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AXSO to provide EV charger software for Hypercharge Networks

AXSO, an electric vehicle (EV) charging software provider, is partnering with Hypercharge Network...

IMAGE: AXSO and Hypercharge Network Corp.

A Hypercharge station along with the AXSO-powered app. (Courtesy AXSO)

AXSO, an electric vehicle (EV) charging software provider, is partnering with Hypercharge Networks Corp. to provide software solutions for Hypercharge’s users.

Hypercharge provides EV charging to the multiunit residential, fleet and public segments. The company plans to expand its network via deployment of both Level 2 and Level 3 charging stations across North America.

“They found that it will be cool for them to have a jump-start with our technology, instead of building this kind of technology,” said Louis-Vincent Courchesne, AXSO’s business development director. “Since we’ve been developing and upgrading this portal for last three or four years, we decided to have a partnership together to allow each company to grow.

“It was our first deal outside of Quebec, so it was great to have this opportunity to grow across Canada.”

Talks with Hypercharge began last September. The AXSO platform, which exists as a white label version for its partners, includes an e-wallet, a trip planner, a station finder and station-usage trends among other features.

AXSO-Hypercharge agreement

Before this agreement, AXSO had the Electric Circuit as a client — the first large-scale public charging station network for Quebec and Eastern Ontario launched in 2012 by Hydro-Québec. It offers both 240- and 480-volt charging across over 3,500 stations.

AXSO software powers the Electric Circuit app. The City of Montreal is a partner of the Electric Circuit and has over 1,000 chargers.

AXSO was founded in 2019 and got involved with Electric Circuit in June 2020. This involved a migration from the original software supported by AddÉnergie Technologies Inc. and its subsidiary, FLO.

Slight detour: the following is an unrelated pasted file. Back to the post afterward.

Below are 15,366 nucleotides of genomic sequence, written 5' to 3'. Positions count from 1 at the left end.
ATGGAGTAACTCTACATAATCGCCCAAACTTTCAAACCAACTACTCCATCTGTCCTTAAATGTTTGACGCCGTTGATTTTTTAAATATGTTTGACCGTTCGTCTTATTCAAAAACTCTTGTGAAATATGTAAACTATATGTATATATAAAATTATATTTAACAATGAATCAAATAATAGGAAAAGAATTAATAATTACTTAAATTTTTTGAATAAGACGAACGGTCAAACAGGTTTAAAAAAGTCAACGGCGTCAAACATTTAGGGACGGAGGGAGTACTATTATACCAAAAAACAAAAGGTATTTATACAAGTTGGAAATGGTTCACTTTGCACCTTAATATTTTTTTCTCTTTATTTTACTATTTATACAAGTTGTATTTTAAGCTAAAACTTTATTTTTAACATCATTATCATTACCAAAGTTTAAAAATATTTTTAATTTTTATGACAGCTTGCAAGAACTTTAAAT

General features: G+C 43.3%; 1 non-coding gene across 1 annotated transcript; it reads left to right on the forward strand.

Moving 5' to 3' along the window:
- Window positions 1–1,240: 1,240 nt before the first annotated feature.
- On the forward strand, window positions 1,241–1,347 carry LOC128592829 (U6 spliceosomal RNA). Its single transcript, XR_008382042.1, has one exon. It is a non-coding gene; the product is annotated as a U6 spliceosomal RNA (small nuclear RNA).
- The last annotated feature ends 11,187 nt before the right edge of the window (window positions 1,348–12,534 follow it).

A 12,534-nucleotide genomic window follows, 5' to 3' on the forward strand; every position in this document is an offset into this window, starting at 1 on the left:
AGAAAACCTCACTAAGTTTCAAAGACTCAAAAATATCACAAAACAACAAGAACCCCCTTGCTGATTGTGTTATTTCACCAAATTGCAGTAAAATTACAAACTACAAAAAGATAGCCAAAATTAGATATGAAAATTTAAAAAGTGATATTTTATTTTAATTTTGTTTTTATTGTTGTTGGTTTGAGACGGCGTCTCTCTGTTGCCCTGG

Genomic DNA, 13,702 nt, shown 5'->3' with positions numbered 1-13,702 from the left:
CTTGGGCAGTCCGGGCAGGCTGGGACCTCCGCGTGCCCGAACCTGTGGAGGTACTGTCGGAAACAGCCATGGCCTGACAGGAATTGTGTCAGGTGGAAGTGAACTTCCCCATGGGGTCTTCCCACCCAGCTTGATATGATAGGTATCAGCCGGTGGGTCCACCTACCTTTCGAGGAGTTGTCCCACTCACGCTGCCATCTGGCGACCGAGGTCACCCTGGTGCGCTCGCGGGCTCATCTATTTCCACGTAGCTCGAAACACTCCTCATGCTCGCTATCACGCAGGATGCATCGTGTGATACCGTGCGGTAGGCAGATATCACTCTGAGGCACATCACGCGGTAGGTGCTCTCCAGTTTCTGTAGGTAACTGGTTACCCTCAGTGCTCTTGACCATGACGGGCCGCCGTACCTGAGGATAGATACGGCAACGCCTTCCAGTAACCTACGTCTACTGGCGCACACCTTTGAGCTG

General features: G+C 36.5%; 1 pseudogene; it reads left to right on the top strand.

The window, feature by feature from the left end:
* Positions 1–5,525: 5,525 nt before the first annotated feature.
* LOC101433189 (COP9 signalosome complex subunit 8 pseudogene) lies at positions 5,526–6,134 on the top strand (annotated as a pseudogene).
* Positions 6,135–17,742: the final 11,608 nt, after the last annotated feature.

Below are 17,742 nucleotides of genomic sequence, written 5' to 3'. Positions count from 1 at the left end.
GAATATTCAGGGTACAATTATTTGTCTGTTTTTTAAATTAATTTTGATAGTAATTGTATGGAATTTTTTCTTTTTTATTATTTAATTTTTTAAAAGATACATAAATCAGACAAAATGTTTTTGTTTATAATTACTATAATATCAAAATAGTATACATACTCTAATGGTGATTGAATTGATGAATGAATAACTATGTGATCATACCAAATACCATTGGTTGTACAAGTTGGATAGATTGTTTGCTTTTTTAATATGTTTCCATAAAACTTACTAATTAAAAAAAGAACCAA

“Hydro-Québec, as a state company, would prefer to have its own software provider and to be able to install different types and brands of OCPP charging stations in the network, which was not possible under FLO software,” Courchesne said in an email exchange with SustainableBiz.

The other client is the City of Montreal, where AXSO assists with the city’s parking lots.

The Hypercharge app has been live since March. Some of the Vancouver-based network’s clients include the City of Toronto, QuadReal Connect, EPC Capital and the Royal Victoria Regional Health Centre.

Hypercharge’s Western Canada home base is one of the reasons the network proved attractive to AXSO as a partner.

“We thought that Hypercharge have great potential, because they have a great management team,” Courchesne said, explaining AXSO researched Hypercharge’s background prior to the deal. “Since they were based in the western part of Canada, we thought it would be great to have a partnership with a company based in the west.”

Courchesne stated Hypercharge is active in the west coast in Canada and is looking into expanding further both inside and outside North America. There are also thoughts toward allowing expansion into the U.S. in the areas where there are more Spanish speakers.

AXSO’s future

Courchesne said the company is looking for another partner in North America, with the next step being the European market. He even mentioned a possible Middle East connection.

“We’re looking to have some interoperability or roaming agreements with other charging networks,” Courchesne said. “Things are under discussion right now.”

Meanwhile, the Electric Circuit, which celebrated its 10th anniversary in March, announced plans to deploy 2,500 new fast-charge stations by 2030, and a funding program for 4,500 curbside charging stations to facilitate charging in major urban centres.

AXSO’s future is closely tied to the ongoing adoption of EVs. The Canadian government plans to have all passenger vehicles be zero-emission by 2035.

Courchesne acknowledged there could be challenges to the electrical grid as more and more people make the EV transition, particularly households with multiple cars. There are solutions, like further updates planned for the platform, but some of the relief to the grid may come from a perspective change.

“(Some) people believe that they need to (charge) the car 100 per cent every day in the morning,” he noted, but for shorter commutes perhaps a full charge is not needed.

This could mean several shorter, top-up type charges during off-peak times to share the load.

“We have also some work to do to educate people on how to use their car and how to optimize their charging experience.”

EDITOR’S NOTE: This article has been updated to include additional information and clarifications about AXSO’s client relationships and expansion plans, which were provided to SustainableBiz after the original article was published.

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